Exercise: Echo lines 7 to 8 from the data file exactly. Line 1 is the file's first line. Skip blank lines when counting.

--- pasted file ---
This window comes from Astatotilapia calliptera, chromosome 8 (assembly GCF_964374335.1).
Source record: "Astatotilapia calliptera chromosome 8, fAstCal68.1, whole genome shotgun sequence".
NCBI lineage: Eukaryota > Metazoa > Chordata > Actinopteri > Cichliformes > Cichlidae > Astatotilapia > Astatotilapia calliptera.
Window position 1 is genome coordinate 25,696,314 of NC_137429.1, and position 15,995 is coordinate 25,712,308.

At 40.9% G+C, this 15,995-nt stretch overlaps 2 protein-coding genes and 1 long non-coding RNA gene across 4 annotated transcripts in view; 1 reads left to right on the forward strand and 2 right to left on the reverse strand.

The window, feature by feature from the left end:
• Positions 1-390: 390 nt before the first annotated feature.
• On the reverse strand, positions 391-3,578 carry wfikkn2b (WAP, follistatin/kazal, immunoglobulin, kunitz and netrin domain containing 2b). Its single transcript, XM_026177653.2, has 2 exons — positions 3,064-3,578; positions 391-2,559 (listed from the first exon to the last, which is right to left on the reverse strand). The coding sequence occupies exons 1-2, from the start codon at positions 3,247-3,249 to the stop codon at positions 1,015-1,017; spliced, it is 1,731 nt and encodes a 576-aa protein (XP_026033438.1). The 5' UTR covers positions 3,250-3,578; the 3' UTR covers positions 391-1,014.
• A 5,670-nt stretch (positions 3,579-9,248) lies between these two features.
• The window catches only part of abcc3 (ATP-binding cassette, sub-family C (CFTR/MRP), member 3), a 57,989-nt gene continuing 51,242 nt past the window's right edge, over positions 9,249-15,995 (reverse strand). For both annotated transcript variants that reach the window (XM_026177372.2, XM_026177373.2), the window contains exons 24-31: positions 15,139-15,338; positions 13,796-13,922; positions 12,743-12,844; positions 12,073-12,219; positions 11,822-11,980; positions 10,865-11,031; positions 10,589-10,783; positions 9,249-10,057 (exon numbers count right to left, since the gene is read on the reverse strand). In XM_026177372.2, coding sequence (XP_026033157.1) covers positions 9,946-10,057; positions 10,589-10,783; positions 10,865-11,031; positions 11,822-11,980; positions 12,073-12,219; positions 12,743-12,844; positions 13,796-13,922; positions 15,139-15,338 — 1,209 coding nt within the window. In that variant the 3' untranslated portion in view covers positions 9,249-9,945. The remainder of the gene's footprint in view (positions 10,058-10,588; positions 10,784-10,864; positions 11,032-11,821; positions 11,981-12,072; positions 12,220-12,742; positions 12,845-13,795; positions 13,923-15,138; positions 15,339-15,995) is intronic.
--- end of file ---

• Positions 1-390: 390 nt before the first annotated feature.
• On the reverse strand, positions 391-3,578 carry wfikkn2b (WAP, follistatin/kazal, immunoglobulin, kunitz and netrin domain containing 2b). Its single transcript, XM_026177653.2, has 2 exons — positions 3,064-3,578; positions 391-2,559 (listed from the first exon to the last, which is right to left on the reverse strand). The coding sequence occupies exons 1-2, from the start codon at positions 3,247-3,249 to the stop codon at positions 1,015-1,017; spliced, it is 1,731 nt and encodes a 576-aa protein (XP_026033438.1). The 5' UTR covers positions 3,250-3,578; the 3' UTR covers positions 391-1,014.